The Office of Lawyer Regulation is asking the Wisconsin Supreme Court to revoke an Ozaukee County attorney’s law license for 48 counts of alleged misconduct.
Carl Robert Scholz, a solo practitioner in Thiensville, is the subject of a 113-page complaint filed by the OLR in September. Forty-three of the 48 alleged violations are a result of Scholz’s conduct in 12 client matters, which the OLR said included trust-account matters, such as using clients’ money for untended purposes and making misrepresentations to the court and clients.
The OLR wants Scholz’s law license revoked for the misconduct and asked the state Supreme Court to order him to pay $83,232.36 in restitution resulting from six cases detailed in the complaint.
In one matter, the complaint said a client sent Scholz $40,000 that she had received from her friend’s estate to hold in trust. Scholz’s account only had $188.18 in it a month after he received the check, and the OLR said he used the money for other purposes.
In a 2014 Waukesha County divorce case, the complaint said Scholz used $4,000 meant to hire a doctor to perform psychological evaluations to pay an outstanding check from his investment-property account. Scholz still drafted a motion for psychological evaluations and an accompanying affidavit and had the woman sign them, according to the complaint. However, the OLR said he never filed the motion with the court, never hired the doctor and did not repay the $4,000 advance costs.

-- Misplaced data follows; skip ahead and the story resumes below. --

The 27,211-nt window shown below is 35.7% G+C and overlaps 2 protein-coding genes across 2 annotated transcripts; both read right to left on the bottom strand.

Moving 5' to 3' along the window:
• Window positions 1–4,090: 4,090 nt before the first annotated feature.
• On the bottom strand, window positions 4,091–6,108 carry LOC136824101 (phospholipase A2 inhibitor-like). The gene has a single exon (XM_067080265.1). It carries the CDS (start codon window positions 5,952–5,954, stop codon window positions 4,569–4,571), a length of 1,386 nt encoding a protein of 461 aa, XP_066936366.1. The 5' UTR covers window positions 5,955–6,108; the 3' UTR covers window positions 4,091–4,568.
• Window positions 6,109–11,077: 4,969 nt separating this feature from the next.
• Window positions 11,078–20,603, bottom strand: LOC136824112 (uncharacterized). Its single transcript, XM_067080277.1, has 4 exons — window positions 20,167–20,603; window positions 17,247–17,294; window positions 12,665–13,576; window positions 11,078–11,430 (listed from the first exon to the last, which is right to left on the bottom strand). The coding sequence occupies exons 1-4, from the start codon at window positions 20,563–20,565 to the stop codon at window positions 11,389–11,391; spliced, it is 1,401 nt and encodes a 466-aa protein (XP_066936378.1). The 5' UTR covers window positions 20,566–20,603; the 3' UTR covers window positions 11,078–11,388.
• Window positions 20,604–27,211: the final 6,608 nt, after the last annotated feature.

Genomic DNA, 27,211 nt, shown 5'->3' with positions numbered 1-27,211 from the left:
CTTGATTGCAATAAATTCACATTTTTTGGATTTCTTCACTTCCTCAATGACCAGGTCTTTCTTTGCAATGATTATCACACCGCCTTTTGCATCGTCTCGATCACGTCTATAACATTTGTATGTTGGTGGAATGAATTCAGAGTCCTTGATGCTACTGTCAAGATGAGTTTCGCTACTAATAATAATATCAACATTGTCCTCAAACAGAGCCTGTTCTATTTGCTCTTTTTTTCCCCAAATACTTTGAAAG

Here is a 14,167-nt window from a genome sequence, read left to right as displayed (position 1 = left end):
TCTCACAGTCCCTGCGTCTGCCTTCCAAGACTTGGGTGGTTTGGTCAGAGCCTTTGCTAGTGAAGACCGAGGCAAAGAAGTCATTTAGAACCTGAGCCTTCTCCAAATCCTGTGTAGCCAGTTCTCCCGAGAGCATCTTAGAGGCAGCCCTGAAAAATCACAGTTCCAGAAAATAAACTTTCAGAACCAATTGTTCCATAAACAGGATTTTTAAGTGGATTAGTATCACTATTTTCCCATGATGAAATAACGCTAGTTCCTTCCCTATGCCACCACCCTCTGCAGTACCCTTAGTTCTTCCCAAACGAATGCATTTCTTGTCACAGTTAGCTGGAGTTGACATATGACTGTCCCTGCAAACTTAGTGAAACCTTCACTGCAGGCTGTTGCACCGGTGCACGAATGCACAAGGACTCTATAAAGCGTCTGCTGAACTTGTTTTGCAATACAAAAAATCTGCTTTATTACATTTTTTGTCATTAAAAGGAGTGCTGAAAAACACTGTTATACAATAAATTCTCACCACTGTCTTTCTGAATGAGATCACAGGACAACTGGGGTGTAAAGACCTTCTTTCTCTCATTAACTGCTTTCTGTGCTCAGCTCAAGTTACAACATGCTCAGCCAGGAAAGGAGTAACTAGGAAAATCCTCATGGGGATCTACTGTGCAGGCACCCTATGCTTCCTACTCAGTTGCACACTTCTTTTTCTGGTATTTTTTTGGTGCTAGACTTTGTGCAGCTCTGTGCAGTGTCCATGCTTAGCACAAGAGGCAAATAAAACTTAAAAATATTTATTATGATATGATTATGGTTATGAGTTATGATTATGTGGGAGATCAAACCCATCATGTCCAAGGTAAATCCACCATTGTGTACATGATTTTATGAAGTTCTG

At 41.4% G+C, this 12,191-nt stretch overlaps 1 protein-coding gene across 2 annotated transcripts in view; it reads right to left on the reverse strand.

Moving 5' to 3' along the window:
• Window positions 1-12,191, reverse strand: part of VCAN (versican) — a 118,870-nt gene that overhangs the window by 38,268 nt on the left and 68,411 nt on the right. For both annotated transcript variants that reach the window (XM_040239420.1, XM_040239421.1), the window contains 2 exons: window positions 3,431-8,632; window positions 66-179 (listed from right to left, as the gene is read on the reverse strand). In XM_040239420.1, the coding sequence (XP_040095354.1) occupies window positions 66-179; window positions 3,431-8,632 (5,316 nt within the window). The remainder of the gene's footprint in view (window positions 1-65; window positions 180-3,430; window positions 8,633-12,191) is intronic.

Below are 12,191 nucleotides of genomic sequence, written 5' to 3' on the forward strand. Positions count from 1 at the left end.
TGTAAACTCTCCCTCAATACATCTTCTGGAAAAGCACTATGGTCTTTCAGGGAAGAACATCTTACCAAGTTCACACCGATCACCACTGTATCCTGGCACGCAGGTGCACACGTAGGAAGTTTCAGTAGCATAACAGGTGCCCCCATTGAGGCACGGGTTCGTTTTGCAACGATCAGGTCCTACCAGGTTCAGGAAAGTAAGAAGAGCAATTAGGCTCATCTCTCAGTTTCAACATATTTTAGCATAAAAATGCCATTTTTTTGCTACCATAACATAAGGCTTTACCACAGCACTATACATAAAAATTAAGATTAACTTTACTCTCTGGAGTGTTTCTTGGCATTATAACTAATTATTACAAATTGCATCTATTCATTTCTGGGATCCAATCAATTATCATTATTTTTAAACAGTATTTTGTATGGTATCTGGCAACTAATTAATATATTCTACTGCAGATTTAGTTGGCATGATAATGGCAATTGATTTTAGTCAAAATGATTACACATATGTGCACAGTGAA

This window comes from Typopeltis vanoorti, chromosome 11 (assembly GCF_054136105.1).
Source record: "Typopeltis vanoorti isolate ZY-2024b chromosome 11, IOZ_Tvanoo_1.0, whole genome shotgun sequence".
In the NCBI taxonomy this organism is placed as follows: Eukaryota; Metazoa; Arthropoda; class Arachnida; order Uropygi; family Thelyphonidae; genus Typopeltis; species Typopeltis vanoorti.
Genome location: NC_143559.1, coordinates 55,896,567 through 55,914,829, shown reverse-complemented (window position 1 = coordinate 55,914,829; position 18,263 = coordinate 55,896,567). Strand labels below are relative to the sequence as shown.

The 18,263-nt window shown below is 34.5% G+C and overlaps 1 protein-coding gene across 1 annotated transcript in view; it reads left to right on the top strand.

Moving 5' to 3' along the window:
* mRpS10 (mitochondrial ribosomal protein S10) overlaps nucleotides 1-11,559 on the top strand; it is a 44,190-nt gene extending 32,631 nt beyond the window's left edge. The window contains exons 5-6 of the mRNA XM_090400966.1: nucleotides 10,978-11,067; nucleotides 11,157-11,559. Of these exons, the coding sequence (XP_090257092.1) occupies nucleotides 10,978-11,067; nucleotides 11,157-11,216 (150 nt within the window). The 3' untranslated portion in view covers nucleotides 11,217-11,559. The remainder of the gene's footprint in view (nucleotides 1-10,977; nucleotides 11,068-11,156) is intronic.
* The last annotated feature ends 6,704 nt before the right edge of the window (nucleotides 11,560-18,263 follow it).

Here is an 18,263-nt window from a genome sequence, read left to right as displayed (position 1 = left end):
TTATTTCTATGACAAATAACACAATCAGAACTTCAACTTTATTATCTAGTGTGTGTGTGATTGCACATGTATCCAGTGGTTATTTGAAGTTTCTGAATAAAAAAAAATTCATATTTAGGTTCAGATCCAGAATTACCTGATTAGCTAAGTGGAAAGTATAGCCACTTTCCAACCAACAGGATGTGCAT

The OLR also accused Scholz of practicing without a law license for four months in 2019 and charged him with three counts of misconduct for doing so. He was also charged with two counts of misconduct for failing to cooperate with the OLR’s investigation and making misrepresentations to the OLR.
In November, Scholz said he was going to aggressively defend himself against the OLR’s allegations. He said he planned to send the Wisconsin Law Journal a copy of his response to the complaint, but he has not yet done so.
The Wisconsin Supreme Court recently suspended Scholz’s law license for two years following a separate, 10-count complaint from the OLR. The justices said his misconduct reflected a “callous disregard” for the rights of the opposing party and his obligation to follow circuit-court orders.
Scholz was also privately reprimanded in 2011 for failing to hold client funds in trust and transferring client money from his trust account to his business account without the client’s permission.Follow @WLJReporter